Not all diners will be thrilled with these developments, however. Dr Chris Bryant, whose PhD analysed public perception of such products, told me: “the initial reaction is of finding it gross. After a few minutes, people are much more accepting. The young are more willing than the old, men more than women, the left more than the right.”
Plant-based alternatives to meat have had less of an image problem to overcome: meat substitutes are seeing double digit growth year on year, according to Sainsbury’s, while a OnePoll survey found 42 percent of us want to increase consumption of such food. As the Western trend for flexitarianism soars, the growing success of milk alternatives demonstrate that people can change if products meet expectations. At Halo Burger in London, a ‘bleeding’ plant-based burger by Beyond Meat is almost indistinguishable from the real thing; having tried it, I found it to be far superior to a bad-quality burger, not quite as juicy as a premium option. Beyond Meat is sold in several stores and restaurants across America, such as T.G.I Fridays, while the Impossible Burger – made up of wheat, coconut oil and konjac – is currently on the menu at Beef & Liberty, ‘one of Hong Kong’s best beef burger restaurants.’
The fact remains that plant-based meat substitutes still cost an average of 43 per cent more than their animal equivalents. Cell-based meats will initially be expensive, too, and the fear of the unknown may hold consumers back further. But cultured products are safe, healthy, and ethical, says Dr Ellis: “The method of production is based on tissue engineering, which is very safe indeed. I’m not anticipating there would be risks as long as basic culture methods are followed.” Assessment and evaluation by the Food Standards Agency would be required before products came to market.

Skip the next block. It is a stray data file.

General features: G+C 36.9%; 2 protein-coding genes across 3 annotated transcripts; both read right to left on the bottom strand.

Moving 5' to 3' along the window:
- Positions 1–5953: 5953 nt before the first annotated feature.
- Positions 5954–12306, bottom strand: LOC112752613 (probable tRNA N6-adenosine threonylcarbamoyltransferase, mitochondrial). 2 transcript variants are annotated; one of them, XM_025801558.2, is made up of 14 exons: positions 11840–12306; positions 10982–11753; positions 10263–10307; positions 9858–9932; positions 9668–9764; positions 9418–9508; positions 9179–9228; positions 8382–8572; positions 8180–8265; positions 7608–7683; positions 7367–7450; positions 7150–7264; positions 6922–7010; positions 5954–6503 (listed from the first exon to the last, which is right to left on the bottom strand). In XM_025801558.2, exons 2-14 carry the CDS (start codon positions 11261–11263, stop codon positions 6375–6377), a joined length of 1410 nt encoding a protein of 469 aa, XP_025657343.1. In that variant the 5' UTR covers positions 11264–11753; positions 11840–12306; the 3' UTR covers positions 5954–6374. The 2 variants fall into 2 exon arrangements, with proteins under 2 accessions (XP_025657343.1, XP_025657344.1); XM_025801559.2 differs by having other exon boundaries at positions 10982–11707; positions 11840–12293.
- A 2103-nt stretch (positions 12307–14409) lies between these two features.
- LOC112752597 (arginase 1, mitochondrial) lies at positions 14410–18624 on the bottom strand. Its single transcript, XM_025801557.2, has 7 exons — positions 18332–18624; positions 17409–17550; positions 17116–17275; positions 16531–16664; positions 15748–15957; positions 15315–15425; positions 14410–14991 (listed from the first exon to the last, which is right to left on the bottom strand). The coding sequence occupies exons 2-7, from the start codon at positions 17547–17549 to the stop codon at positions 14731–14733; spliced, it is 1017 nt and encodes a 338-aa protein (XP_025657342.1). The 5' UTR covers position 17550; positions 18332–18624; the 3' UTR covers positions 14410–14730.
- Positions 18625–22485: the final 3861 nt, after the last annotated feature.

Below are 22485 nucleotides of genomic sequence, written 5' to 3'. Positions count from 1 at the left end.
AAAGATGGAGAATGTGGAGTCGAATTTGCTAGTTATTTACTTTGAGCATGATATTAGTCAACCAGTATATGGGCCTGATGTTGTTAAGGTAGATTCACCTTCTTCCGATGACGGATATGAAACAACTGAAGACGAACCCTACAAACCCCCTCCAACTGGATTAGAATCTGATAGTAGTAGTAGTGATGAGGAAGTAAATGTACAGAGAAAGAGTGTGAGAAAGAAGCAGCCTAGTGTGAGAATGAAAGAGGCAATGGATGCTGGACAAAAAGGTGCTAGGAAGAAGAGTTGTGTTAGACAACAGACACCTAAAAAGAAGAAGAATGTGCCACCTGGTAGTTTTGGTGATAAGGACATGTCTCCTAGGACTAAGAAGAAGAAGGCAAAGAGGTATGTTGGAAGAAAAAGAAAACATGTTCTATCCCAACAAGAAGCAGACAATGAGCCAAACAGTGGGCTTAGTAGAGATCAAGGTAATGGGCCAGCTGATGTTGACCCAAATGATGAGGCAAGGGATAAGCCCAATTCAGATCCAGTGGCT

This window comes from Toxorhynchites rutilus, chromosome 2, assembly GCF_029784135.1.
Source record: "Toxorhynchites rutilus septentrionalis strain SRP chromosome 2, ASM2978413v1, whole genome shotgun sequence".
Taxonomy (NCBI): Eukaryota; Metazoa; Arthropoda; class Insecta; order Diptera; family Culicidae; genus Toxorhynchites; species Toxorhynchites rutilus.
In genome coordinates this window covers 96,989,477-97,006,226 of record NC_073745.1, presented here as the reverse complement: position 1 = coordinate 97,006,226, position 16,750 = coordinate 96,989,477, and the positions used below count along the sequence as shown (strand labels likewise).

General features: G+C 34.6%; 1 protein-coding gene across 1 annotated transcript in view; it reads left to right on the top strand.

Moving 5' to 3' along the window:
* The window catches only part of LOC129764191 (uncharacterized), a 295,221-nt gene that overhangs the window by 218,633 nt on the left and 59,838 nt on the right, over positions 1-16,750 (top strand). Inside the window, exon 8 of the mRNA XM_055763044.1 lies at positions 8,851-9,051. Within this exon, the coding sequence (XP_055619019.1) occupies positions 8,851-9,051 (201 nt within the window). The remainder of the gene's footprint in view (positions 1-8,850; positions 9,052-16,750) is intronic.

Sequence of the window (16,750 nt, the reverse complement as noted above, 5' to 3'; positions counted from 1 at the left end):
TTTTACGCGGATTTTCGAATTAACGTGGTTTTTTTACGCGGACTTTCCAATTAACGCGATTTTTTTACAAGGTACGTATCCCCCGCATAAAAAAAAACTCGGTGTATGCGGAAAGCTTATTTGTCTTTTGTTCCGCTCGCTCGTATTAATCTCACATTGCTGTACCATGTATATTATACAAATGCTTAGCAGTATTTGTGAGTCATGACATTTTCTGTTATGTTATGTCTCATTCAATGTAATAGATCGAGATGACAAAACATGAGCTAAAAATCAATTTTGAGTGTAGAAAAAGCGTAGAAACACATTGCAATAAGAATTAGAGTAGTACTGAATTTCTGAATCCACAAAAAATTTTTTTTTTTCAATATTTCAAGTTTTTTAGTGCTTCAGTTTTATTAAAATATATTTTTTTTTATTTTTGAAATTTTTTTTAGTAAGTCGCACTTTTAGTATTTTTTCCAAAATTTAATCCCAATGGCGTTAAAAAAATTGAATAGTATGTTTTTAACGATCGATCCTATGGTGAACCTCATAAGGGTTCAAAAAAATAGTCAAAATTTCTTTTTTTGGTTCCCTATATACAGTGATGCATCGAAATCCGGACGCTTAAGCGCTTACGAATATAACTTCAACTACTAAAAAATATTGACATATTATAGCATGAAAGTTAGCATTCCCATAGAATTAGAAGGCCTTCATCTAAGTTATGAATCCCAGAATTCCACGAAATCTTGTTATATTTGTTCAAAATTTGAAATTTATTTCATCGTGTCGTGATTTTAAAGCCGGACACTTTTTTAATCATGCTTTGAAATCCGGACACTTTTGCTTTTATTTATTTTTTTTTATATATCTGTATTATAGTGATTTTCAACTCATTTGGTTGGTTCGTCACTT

Livestock are given antibiotics by farmers as a preventative measure to avoid them becoming ill, and thus damaging their ability to be used for food: “one of our first priorities was not to use antibiotics,” says Dr Post. A huge advantage of in vitro meat, then, is that no such drugs are involved – given the rise in human antibiotic resistance, and the negative effects such tablets can have on our gut health, this could be transformative. There’s a lower risk of other contaminations – often picked up from unsanitary conditions on farms, where animals are usually kept in close contact – too: a swab test of Memphis Meat’s poultry came up clear, versus poultry containing E coli and salmonella.
Farmers are understandably concerned. Will they be out of work? Illtud Llyr Dunsford, a Welsh farmer who works with Dr Ellis, says: “If you talk to farmers who don’t understand the technology, then there’s an element of fear. It’s not a dissolution of agriculture, it’s the evolution of agriculture. Brexit and the end of agricultural subsidies are a much bigger threat.”
Memphis Meats’ David Kay agrees. “We don’t believe cell-based meat is going to entirely replace agriculture. We’re in the midst of a massive increase in demand for meat, we call it an 'and not or’ scenario. We need multiple meat methods to coexist in order to feed the world. It’s one tool in the toolkit.”
Culturally, we’re obsessed with protein – to the detriment of both individual and planetary health – but the plant- and cell-based alternatives are able to meet our body’s requirements perfectly well. As with most things, our ability to embrace a new way of eating is mostly in the mind.